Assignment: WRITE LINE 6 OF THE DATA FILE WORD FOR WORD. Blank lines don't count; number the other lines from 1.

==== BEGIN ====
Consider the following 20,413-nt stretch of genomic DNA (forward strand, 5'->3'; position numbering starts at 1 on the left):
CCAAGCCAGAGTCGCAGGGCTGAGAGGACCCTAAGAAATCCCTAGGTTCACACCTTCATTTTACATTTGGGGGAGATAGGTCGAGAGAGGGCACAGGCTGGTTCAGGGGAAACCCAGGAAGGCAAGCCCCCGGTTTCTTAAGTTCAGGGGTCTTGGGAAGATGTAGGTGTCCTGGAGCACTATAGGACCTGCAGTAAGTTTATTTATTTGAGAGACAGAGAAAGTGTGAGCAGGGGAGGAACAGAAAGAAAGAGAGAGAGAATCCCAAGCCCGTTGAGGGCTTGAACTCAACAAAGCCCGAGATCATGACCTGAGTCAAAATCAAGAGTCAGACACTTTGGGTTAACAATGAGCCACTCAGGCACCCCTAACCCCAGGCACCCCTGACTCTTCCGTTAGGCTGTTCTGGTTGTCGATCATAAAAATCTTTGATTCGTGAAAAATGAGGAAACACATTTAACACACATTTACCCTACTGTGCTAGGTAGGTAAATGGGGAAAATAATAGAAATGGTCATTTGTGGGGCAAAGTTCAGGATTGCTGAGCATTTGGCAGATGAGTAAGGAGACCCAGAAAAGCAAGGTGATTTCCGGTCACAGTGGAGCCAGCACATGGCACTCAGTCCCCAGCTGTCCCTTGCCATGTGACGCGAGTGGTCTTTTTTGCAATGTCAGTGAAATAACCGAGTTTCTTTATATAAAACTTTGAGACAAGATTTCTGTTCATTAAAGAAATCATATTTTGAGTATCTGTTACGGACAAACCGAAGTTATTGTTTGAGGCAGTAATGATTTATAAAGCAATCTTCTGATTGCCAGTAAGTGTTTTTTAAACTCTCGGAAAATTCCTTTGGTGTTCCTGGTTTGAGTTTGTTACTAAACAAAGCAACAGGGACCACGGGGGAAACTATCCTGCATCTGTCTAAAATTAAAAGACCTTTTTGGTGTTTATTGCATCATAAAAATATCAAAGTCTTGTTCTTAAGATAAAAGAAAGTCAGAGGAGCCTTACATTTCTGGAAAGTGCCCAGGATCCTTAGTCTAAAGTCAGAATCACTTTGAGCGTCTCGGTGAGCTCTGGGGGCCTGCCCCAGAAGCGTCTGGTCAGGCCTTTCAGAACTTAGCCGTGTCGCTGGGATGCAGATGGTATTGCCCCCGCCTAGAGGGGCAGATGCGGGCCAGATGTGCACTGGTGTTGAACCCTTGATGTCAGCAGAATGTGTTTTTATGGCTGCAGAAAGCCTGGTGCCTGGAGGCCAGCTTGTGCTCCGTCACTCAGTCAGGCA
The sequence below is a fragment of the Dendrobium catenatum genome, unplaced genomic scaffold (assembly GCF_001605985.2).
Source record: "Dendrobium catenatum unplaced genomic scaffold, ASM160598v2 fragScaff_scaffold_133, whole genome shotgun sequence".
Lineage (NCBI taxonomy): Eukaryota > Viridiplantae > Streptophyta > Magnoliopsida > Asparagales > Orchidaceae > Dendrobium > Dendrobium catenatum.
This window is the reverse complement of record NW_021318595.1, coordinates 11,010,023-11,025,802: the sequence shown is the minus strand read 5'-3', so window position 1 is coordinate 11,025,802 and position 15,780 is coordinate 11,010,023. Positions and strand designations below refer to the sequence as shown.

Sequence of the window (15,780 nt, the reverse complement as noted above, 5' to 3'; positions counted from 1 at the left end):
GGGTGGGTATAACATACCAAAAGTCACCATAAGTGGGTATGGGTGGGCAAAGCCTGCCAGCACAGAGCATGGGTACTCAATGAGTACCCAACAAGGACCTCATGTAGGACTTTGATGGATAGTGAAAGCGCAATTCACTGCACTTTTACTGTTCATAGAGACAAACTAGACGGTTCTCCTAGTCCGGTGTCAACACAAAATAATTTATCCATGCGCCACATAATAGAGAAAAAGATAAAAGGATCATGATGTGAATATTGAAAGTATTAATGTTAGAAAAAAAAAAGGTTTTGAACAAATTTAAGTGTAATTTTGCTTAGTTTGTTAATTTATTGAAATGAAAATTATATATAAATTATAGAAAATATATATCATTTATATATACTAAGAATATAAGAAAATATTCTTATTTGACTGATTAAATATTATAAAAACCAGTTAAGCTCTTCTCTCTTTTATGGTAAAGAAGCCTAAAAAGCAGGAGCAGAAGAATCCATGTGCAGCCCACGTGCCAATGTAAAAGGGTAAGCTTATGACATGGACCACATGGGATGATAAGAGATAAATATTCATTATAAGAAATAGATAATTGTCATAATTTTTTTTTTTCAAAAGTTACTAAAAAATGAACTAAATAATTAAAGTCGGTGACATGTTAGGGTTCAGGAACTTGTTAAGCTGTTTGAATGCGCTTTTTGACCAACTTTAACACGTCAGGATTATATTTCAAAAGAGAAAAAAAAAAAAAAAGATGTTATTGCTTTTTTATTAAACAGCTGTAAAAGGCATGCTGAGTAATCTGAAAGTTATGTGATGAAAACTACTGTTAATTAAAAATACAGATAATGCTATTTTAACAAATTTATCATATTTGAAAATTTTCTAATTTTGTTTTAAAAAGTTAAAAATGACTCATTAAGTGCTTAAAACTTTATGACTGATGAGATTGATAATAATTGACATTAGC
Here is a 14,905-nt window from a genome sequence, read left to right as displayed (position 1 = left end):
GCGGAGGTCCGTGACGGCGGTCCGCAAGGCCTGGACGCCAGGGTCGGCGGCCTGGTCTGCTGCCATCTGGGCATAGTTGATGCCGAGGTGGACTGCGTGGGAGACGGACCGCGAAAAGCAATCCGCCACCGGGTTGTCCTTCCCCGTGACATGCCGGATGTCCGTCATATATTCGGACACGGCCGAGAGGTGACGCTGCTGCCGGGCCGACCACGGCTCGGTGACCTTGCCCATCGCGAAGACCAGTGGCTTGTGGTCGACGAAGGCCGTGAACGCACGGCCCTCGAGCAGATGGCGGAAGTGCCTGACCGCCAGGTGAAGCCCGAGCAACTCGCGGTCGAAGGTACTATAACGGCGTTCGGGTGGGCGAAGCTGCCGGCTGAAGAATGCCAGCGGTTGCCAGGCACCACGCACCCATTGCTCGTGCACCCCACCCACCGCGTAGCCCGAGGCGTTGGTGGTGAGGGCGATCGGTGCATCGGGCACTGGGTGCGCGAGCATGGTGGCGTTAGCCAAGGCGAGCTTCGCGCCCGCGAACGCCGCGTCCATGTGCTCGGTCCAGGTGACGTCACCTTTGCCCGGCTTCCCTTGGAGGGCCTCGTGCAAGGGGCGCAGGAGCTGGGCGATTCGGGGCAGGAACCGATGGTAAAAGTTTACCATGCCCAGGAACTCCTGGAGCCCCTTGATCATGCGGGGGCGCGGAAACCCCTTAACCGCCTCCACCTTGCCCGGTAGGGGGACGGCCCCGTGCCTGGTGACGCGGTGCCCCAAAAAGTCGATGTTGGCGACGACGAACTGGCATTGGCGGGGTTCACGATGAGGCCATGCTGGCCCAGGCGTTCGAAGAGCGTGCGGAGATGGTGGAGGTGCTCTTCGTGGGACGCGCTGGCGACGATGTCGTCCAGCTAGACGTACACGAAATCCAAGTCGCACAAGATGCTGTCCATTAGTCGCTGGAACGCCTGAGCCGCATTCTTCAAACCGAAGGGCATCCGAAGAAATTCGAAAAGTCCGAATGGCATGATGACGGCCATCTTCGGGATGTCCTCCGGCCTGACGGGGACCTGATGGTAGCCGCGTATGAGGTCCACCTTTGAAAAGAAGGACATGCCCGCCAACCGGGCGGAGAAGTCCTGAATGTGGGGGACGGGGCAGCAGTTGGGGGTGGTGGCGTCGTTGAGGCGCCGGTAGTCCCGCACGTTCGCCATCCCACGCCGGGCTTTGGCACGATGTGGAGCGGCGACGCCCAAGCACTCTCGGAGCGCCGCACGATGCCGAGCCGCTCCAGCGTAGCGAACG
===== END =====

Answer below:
This window is the reverse complement of record NW_021318595.1, coordinates 11,010,023-11,025,802: the sequence shown is the minus strand read 5'-3', so window position 1 is coordinate 11,025,802 and position 15,780 is coordinate 11,010,023. Positions and strand designations below refer to the sequence as shown.